Summer is upon us with her long light-filled days and mild temperatures, comfortable even during soft days of mist which give our island its lush beauty. Timeless imagery is shared by 19th century Irish poet Katharine Tynan in her piece “A Gardener-Sage”:
I see the young birds build,
And swallows come and go,
And summer grow and gild,
While our world has evolved greatly since Tynan’s days on her father’s Dublin farm, many simple seasonal pleasures remain as popular today. Sunny hours spent at the beach. Exploring the park in search of a perfect picnic spot. Cosy evenings at home with those we love.
We humans have always sought beauty and comfort and as Plato first stated during Socratic dialogue, “Our need will be the real creator”. According to weavespindye.ie the earliest extant pieces of woven fibres in Ireland date from approximately 1600 B.C.! Specifically, fabric that was created to wrap around pottery to offer support during the firing process, rather than as prototypes of our modern luxury throw to wrap around shoulders. Spinning was practiced here as far back as the Neolithic era, i.e., when nomadic hunter-gatherers adopted a farming lifestyle, and in Viking and Medieval Dublin excavations both woven cloth fragments and related tools have been discovered.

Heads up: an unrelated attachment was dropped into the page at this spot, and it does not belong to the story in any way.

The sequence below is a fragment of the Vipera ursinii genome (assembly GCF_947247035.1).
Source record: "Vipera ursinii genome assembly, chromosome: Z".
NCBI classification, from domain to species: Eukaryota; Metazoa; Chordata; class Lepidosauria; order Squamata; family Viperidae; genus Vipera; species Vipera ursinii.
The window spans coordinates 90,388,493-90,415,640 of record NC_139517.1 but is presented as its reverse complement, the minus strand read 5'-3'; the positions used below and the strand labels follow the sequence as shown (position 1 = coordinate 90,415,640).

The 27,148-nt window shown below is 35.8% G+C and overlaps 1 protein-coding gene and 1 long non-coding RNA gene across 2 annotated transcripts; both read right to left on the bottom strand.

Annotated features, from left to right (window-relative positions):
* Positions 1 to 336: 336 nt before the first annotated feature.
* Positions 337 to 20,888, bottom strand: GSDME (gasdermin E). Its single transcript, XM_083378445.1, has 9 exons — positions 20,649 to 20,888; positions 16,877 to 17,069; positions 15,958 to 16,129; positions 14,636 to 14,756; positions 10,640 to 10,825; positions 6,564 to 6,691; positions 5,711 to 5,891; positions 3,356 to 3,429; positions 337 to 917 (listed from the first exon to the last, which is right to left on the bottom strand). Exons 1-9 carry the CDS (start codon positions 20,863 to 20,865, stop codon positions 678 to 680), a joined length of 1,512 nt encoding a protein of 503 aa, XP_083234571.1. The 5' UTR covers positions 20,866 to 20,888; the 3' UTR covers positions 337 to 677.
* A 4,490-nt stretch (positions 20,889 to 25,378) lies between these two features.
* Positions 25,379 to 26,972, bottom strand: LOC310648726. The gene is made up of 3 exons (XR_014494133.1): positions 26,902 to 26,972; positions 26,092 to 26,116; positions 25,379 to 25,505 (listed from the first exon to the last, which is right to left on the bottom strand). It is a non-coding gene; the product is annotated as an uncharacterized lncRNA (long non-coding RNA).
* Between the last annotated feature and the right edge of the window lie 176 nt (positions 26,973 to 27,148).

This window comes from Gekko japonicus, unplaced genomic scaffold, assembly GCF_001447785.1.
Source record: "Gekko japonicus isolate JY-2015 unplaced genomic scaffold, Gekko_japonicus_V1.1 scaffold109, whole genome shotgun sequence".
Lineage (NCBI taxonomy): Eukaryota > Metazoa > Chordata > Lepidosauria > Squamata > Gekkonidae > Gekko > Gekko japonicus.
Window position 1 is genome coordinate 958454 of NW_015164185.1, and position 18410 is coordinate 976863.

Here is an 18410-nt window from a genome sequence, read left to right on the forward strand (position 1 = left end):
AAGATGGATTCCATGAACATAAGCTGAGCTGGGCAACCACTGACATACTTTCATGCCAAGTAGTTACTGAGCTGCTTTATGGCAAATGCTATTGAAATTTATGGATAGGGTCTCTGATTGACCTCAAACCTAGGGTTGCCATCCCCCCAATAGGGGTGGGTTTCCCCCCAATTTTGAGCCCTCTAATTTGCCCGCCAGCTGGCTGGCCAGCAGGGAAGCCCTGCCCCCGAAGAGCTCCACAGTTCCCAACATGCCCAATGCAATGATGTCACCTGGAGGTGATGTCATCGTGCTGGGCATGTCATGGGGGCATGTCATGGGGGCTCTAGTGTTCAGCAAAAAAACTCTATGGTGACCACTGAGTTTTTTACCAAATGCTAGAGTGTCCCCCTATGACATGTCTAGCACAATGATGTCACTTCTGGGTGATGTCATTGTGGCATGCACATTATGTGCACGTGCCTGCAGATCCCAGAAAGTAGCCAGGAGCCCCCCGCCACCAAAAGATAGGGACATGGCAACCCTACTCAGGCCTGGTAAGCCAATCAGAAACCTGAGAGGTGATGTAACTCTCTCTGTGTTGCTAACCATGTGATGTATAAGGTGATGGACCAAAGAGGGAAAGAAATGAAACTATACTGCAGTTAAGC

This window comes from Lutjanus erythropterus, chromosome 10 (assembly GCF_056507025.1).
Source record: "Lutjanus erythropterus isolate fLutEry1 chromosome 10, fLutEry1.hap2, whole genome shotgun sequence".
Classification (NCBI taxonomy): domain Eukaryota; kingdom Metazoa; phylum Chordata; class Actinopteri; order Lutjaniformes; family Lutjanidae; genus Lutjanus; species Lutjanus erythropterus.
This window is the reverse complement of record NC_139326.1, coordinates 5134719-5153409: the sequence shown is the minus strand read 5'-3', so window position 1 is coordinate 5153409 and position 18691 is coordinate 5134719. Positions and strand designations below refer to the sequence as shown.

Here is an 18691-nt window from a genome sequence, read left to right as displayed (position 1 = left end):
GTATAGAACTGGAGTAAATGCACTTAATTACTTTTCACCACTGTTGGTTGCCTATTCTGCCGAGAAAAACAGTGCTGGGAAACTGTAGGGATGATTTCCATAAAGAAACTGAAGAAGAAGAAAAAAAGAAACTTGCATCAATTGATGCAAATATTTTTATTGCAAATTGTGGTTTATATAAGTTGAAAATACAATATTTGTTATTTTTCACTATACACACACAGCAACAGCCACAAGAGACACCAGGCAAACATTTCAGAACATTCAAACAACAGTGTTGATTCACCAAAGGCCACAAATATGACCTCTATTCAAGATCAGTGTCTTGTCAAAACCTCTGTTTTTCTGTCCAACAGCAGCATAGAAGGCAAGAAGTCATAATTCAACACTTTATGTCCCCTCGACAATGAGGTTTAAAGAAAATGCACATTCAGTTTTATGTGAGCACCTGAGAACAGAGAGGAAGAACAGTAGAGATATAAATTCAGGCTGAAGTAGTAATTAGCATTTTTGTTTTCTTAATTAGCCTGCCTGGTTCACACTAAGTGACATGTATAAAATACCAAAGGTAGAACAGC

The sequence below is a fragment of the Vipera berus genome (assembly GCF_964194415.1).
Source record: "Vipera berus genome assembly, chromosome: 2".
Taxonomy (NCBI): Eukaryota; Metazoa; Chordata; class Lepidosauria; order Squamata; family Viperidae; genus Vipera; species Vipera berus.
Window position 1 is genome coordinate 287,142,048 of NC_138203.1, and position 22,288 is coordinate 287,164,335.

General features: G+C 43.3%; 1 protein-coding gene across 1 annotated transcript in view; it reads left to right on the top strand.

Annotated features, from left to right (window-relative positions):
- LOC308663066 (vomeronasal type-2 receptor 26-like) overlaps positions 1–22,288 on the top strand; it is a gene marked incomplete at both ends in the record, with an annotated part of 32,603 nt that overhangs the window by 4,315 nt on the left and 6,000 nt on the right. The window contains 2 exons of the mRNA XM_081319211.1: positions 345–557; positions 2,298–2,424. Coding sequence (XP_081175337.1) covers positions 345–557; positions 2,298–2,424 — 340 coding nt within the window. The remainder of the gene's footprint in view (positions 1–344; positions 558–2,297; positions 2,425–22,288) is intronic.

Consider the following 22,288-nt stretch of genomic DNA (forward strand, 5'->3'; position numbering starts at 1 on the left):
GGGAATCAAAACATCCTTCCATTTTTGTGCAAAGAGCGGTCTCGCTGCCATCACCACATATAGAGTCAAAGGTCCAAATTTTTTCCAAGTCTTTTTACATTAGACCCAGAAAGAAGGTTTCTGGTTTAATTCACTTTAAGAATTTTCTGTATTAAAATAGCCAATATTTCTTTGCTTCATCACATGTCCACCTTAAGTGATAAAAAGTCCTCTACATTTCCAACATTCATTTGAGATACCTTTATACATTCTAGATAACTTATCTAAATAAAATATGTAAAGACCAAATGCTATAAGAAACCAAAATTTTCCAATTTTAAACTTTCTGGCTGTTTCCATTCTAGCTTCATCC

Fast forward to more recent times. In 1951 Lillias Mitchell founded the Weaving Department of Dublin’s National College of Art and Design, creating a foundation for today’s Textile and Surface Design students, and in 1975, the Irish Guild of Weavers Spinners and Dyers, which continues to educate and promote these meaningful crafts. Backed by centuries of tradition, our craftspeople at Rathbornes transform inspiration into modern woven classics.
With seaside imagery from contemporary U.K.-based poet Hollie McNish, we wish you a long and enjoyable season:
three hours later
collapsing on our backs
we made angels in the sand